Award-winning hotelier to add microbrewery to Ayrshire inn
By Gillian McKenzie
WHEN it comes to attention to detail, Bill Costley is meticulous.
It perhaps stems from his culinary background, which saw him named a master chef at the age of just 21.
Today, it underpins each of the nine venues in the Costley & Costley group, whose motto – Ad Virtutem Nitens (the pursuit of excellence) – features on the entrance gates to its flagship Lochgreen House Hotel in Troon.
As he gave SLTN a tour of the newest outlet – Souter’s Inn in Kirkoswald, which has reopened two years after it was gutted by fire – he ensures everything is as it should be, pausing to shut a cabinet door which isn’t quite closed properly.
“I notice everything; right down to whether or not the brass has been polished,” said Bill, who won SLTN’s Industry Achievement Award in 2004.
His drive to maintain high standards and his commitment to quality is evident throughout Souter’s Inn.
From the hand-made chocolates, pastries and ice-cream displayed in the on-site patisserie, to the bespoke oak tables and bar, there is a distinct focus on producing as much as possible – whether it’s food or furniture – in-house.
It’s an approach which is soon to be extended to the drinks side of the business.
Bill plans to open a microbrewery at Souter’s Inn and is currently in talks with a number of brewers about a possible partnership for the project.
“I would like to get it up and running as soon as possible,” he said.
“We already make everything else ourselves so this will make it even more artisan.
“It’s important to me to offer something different, where customers can see how things are made. You can tell them you make everything yourself but they don’t always believe you.
“Our patisseries here and in Prestwick are a great showcase for the brand. And the brewery will add to that and create a bit of interest.”
The microbrewery will be the final stage in the redevelopment of Souter’s Inn, which is located on the site of a former schoolhouse said to have been attended by Robert Burns.
As part of the 12-month £1 million revamp, what was previously a dining area next to the side entrance is now home to the patisserie; the double-height retail space features glass-fronted cabinets displaying Costley & Costley’s chocolates, cakes, pastries and ice-cream.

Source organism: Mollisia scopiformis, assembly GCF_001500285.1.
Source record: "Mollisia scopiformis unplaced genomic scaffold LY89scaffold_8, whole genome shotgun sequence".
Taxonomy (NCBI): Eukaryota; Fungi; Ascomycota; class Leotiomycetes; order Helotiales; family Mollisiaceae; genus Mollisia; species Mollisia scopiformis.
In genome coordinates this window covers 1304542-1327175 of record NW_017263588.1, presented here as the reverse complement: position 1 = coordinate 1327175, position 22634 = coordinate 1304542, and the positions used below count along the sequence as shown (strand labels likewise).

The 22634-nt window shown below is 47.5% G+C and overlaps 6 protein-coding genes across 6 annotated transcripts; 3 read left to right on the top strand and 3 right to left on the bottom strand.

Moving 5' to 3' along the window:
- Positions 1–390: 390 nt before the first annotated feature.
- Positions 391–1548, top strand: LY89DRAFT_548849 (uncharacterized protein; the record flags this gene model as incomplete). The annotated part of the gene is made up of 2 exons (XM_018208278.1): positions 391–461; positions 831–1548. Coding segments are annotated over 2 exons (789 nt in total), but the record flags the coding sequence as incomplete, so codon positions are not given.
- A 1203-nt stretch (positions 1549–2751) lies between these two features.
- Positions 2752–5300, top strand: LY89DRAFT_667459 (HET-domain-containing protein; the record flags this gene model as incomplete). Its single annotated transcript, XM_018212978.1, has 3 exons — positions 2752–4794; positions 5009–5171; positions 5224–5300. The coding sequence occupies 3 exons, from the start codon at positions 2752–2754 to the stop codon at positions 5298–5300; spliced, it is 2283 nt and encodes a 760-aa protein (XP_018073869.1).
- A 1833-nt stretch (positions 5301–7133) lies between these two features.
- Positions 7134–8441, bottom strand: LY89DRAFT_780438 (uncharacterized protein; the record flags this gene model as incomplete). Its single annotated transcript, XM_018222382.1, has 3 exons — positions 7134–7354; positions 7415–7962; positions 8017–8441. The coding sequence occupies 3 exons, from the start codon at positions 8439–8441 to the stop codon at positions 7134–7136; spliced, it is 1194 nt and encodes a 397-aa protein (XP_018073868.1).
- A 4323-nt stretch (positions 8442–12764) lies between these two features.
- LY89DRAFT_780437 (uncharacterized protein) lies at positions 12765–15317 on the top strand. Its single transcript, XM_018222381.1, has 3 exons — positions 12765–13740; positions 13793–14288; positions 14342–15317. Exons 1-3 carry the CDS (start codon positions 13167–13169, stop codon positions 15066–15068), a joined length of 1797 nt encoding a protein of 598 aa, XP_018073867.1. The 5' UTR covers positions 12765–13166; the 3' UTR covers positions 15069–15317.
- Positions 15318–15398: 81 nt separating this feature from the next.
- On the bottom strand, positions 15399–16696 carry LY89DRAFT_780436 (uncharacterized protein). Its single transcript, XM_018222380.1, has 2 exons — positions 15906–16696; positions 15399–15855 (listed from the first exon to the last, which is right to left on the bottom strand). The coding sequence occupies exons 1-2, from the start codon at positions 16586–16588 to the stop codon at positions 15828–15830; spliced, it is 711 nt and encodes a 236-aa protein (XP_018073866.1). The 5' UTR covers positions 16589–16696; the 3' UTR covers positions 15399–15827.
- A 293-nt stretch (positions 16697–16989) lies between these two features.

It leads through to the main 70-cover bar and restaurant area, which is also accessible by a separate entrance at the rear of the building. Dominated by a large oak bar counter and exposed stone walls, the split-level space is furnished with a combination of high oak tables and chairs, fixed seating upholstered in purple fabric and bucket seats featuring a deep red, grey and blue striped fabric.
Upstairs, a further 70-cover space, featuring its own oak bar, overlooks the patisserie on one side and the bar area on the other.
Bill said the new-look inn, which features Costley & Costley’s design implemented by 3B Construction and Costley’s in-house tradesmen, is designed to be “relaxed and comfortable”.
“It was quite dark before,” he said.
“I wanted to make it more conducive to lunches but still look great at night. It’s much more contemporary.”
And Souter’s Inn isn’t the only property in the Costley & Costley portfolio to undergo a refurb.
Costley’s team is due to complete work on a revamp at the group’s Cochrane Inn in the village of Gatehead near Kilmarnock before moving on to Highgrove in Troon – the first outlet in the Costley & Costley estate, which Bill and Cath bought 26 years ago.
There are also plans to add a glass-sided extension to Brig o’ Doon House Hotel in Alloway; with 207 weddings taking place this year, Bill said a “Meccano-style” structure which can be “lifted into place with minimal disruption to the rest of the hotel” has been chosen.
He also has longer-term plans for the group’s flagship Lochgreen House Hotel in Troon, which was acquired in 1989; planning permission was obtained around four years ago to add a spa and 25 bedrooms at the 30-acre estate.
And Bill hasn’t ruled out further acquisitions either.
“I’m always on the look out,” he said.
“We’ll see what happens. I don’t think you can plan too far ahead.
“It seems like yesterday that we bought Highgrove and I never imagined we’d be the size we are now with 360 staff. It’s funny how life goes.
“But I’m passionate about this industry; I still love it.”